December 5, 2019 | By: Mark Stacey, Grant Wang and Bill DeRoche

Factor in the Past

2.5 min read

Why value’s underperformance is reminiscent of the 1990s.

 

Cheap has not been cheerful for investors in recent years. Value investing, the style made famous by Warren Buffett, has regularly underperformed other time-tested factors and has been the weak link in many portfolios. But this has happened before and now may be the time to start thinking more positively about the prospects for inexpensive stocks.   

If anything, value’s underperformance is most reminiscent of the late 1990s when the market cycle was also growing long in the tooth and eventually gave way to the dot.com boom and bust.

Back then, U.S. value stocks underperformed U.S. growth stocks for most of the 1990s, netting significantly smaller gains in a climate of outsized gains. On a cumulative basis over the decade, growth stocks almost doubled value stocks.  But in the early 2000s, when stock prices collapsed, value was the factor that stood up better, falling far less than growth did during the downturn and gaining more once markets bottomed and began to rally again.

In part, this can be attributed to how individual sectors of the U.S. market performed both before the tech bubble burst and after it. Information technology (IT), which is synonymous with growth, was the top-performing sector throughout the ‘90s, followed by financials, health care, consumer discretionary, and industrials, while the more value-oriented sectors—including energy and materials stocks—were at the bottom. But once the bubble burst, sector leadership was turned on its head, with value and defensives outperforming and IT stocks leading the laggards. 

 

Sector Performance: 1990s vs 2010s

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Source: Bloomberg LP. As of November 15th, 2019.

That’s also what has transpired during the current market cycle, with IT outpacing all other sectors over the past 10 years. And the parallels to the ‘90s don’t end there: low unemployment, slower growth and rate cuts were all part of the macro landscape in the late ‘90s – just as they are today. So too was the spectacle of a U.S. Presidential impeachment.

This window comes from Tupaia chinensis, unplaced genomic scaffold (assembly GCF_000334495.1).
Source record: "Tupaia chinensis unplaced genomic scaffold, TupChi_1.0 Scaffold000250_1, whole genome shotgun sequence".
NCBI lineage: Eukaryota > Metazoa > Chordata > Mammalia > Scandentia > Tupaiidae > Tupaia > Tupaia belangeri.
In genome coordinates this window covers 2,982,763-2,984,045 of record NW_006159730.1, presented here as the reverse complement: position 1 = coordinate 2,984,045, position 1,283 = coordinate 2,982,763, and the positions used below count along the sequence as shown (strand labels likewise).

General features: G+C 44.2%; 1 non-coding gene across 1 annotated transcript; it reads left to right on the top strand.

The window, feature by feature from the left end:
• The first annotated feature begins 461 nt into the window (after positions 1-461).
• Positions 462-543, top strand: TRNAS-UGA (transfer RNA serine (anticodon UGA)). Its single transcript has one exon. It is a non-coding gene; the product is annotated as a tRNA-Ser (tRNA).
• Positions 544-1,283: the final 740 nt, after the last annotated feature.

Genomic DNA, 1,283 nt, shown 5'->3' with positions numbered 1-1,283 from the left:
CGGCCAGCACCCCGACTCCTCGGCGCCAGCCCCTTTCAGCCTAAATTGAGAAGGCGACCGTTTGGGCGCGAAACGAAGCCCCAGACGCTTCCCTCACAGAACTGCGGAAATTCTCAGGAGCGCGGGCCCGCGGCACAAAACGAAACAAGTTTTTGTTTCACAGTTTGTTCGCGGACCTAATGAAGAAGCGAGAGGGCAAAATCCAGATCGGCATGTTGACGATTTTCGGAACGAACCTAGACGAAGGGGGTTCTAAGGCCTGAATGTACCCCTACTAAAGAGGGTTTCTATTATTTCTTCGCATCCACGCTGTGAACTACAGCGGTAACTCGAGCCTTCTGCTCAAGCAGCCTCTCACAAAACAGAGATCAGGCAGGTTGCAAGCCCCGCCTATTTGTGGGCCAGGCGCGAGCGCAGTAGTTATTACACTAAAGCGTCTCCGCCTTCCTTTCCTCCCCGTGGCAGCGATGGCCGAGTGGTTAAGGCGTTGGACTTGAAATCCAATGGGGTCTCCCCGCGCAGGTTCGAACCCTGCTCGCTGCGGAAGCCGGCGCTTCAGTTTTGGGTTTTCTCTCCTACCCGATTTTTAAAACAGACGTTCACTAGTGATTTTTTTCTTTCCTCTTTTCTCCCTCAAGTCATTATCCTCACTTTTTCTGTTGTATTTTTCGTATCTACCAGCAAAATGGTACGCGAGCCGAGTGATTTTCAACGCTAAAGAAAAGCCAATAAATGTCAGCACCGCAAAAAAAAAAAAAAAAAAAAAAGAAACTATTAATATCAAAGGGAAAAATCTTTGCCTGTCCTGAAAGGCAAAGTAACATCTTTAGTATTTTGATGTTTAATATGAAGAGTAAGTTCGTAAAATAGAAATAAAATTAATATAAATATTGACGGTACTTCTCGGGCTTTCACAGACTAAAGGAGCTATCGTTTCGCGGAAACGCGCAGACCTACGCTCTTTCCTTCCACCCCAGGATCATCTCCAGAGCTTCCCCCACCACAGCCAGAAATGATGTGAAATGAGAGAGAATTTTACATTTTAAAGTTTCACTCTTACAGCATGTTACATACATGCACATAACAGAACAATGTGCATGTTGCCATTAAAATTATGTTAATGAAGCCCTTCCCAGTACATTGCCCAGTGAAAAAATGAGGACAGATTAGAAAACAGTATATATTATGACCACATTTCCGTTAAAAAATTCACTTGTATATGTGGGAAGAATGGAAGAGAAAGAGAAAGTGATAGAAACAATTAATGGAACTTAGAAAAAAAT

None of this guarantees that investors will see a market repeat of the early 2000s. However, investors are already kicking the tires on value again. The factor has outperformed in varying regions and sectors around the world at times in 2019. And while it can’t be said for sure if value will continue to outperform, history can be a compelling guide and factors like it tend to remain out of favour for only so long.

Still, investors need to be careful about chasing one winning factor at the expense of all others. By choosing a multi-factor approach, they improve the chance of achieving better risk-adjusted returns over time.

Mark Stacey is Co-CIO AGFiQ Quantitative Investing, Head of Portfolio Management

Grant Wang is Co-CIO AGFiQ Quantitative Investing, Head of Research

Bill DeRoche is Chief Investment Officer, AGF Investments LLC, Head of AGFiQ Alternative Strategies

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The commentaries contained herein are provided as a general source of information based on information available as of November 30, 2019 and should not be considered as investment advice or an offer or solicitations to buy and/or sell securities. Every effort has been made to ensure accuracy in these commentaries at the time of publication however, accuracy cannot be guaranteed. Investors are expected to obtain professional investment advice.

The views expressed in this outlook are those of the author and do not necessarily represent the opinions of AGF, its subsidiaries or any of its affiliated companies, funds or investment strategies.

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